When we’re talking instead of typing, we’re much more likely to use natural language and ask questions, such as “OK Google, what is the forecast for today?”
The search engines need to understand the context of that question, e.g. the searcher’s location and that people usually mean the weather local to them when they talk about a ‘forecast’. This search is far different from the ‘Newton Abbot weather’ search that someone might do on a desktop.
The search engines’ algorithms have a better understanding of natural language these days, recognising that different words and phrases can be used to describe the same topic. Therefore, when writing web copy, we can afford to vary the language we use to discuss a topic, as long as it’s relevant.
The search engines also recognise that the same words can apply to different topics, which is why context is so important.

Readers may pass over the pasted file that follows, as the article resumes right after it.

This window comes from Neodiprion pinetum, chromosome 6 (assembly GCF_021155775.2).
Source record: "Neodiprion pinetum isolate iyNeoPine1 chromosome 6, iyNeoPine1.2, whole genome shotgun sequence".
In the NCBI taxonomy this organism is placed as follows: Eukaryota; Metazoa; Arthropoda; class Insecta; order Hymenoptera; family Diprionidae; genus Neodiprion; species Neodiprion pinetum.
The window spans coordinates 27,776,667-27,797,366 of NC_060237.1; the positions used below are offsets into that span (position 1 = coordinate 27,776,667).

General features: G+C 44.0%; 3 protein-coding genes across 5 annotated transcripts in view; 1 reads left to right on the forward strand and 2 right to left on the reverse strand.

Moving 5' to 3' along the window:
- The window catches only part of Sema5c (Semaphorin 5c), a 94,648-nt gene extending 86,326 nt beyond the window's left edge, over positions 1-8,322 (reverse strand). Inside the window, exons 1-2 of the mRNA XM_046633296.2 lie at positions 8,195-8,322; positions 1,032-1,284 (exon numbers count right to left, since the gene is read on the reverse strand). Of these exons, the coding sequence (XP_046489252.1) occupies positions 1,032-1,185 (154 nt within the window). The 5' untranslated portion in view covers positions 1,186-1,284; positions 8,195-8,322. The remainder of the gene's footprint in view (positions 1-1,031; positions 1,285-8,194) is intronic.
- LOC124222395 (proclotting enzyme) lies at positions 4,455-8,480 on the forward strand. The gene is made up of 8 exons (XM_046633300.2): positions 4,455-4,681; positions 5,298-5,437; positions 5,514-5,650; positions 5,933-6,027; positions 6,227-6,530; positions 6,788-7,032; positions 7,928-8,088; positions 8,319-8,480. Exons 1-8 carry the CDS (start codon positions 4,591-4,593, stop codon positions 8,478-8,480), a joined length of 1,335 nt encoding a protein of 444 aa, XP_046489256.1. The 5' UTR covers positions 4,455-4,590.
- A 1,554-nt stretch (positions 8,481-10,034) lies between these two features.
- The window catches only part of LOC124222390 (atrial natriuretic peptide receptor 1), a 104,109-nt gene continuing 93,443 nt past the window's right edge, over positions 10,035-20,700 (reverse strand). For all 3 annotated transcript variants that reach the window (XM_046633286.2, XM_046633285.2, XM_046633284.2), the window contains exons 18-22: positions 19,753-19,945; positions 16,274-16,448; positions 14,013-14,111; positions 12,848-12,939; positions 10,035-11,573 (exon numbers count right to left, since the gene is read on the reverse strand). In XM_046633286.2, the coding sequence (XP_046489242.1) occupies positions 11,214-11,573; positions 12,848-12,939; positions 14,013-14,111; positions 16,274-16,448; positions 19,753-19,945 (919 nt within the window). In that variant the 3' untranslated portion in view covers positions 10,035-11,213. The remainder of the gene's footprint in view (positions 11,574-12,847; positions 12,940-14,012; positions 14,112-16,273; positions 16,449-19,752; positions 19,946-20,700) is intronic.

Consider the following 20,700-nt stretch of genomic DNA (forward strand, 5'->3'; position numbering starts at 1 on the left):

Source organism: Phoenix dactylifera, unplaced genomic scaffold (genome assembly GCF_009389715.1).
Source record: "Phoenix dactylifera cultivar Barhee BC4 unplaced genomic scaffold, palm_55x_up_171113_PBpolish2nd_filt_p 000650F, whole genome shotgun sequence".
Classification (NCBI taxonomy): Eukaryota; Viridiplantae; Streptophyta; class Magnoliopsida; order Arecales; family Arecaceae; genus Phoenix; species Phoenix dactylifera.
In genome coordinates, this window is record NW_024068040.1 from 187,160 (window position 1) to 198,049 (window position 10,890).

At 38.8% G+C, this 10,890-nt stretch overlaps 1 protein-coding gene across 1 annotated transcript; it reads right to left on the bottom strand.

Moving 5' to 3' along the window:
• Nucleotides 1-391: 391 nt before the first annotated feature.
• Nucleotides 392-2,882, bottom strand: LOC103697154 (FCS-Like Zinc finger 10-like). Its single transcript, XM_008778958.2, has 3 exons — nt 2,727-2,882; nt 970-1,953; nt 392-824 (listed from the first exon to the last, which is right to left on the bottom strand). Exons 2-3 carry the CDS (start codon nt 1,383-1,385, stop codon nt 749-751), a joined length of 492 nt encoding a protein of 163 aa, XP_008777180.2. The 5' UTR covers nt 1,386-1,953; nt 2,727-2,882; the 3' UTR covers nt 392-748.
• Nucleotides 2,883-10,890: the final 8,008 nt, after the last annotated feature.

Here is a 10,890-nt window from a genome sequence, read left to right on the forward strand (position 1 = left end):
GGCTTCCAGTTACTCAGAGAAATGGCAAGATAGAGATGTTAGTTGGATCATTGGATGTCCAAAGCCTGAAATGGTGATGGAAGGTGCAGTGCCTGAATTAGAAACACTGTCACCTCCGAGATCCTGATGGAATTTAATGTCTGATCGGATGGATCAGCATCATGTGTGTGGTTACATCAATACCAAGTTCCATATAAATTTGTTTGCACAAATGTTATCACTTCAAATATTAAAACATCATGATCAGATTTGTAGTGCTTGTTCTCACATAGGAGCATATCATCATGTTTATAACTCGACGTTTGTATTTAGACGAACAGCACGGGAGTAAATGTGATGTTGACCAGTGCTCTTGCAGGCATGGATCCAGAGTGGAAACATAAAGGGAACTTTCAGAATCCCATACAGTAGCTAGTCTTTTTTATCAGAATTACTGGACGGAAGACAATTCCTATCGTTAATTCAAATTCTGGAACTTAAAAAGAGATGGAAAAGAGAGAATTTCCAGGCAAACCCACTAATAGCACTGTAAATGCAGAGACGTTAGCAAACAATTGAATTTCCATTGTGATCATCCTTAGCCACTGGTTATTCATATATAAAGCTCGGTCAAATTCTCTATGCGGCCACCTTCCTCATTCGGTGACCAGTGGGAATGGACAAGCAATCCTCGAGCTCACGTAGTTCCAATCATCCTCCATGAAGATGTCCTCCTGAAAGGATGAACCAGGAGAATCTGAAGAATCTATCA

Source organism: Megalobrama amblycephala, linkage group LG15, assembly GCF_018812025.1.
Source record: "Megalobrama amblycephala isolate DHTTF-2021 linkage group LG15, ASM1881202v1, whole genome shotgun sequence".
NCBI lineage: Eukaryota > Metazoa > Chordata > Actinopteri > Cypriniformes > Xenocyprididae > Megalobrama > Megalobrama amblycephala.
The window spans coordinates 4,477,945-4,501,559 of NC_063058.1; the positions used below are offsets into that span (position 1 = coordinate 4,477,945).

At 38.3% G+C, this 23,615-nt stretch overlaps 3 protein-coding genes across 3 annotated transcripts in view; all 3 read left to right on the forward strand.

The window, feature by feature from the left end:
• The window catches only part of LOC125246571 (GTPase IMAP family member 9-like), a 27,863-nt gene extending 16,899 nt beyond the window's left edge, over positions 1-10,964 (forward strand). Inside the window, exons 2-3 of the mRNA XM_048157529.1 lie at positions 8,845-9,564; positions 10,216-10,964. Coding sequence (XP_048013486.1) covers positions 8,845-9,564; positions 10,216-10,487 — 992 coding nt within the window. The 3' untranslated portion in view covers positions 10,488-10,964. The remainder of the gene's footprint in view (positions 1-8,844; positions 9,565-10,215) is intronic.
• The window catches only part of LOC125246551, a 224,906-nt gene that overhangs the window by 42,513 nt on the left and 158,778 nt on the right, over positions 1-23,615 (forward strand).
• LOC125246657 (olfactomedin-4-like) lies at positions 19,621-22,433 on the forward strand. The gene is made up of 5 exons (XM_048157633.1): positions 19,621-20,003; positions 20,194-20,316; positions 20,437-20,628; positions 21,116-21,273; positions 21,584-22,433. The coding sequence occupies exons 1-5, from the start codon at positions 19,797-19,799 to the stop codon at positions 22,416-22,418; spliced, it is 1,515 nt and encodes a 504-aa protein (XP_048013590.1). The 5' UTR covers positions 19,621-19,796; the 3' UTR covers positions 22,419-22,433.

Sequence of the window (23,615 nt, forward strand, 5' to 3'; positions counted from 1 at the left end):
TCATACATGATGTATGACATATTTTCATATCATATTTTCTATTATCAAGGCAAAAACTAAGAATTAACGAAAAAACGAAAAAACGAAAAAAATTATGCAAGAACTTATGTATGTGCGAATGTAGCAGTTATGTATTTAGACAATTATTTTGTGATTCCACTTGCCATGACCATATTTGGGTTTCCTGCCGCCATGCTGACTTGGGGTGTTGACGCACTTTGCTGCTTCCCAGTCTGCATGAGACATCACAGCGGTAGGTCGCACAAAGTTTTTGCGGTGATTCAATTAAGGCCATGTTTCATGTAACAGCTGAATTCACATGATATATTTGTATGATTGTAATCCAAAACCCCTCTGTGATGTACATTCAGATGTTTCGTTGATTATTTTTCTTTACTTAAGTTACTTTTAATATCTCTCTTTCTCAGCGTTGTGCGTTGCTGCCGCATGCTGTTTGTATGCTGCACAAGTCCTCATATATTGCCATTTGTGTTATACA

By using different words to describe a topic, we can help to give the search engines more context to draw on to return the correct results.
For example, if you wrote an article about Jaguars but included other phrases such as ‘big cats’, ‘Panthera’ and ‘carnivore’, it would help search engines to understand that you’re writing about the animals, not the luxury cars.
Google also uses mathematical entities known as context vectors in its algorithms to look at other searches the user has made and how they’ve interacted with those search results to understand what information they might be looking for.
Types of keyword
Before you begin your keyword research, it’s helpful to know that there are three main types of keyword:
- Head keywords (AKA ‘Short’ keywords), which are one to two words with a high search volume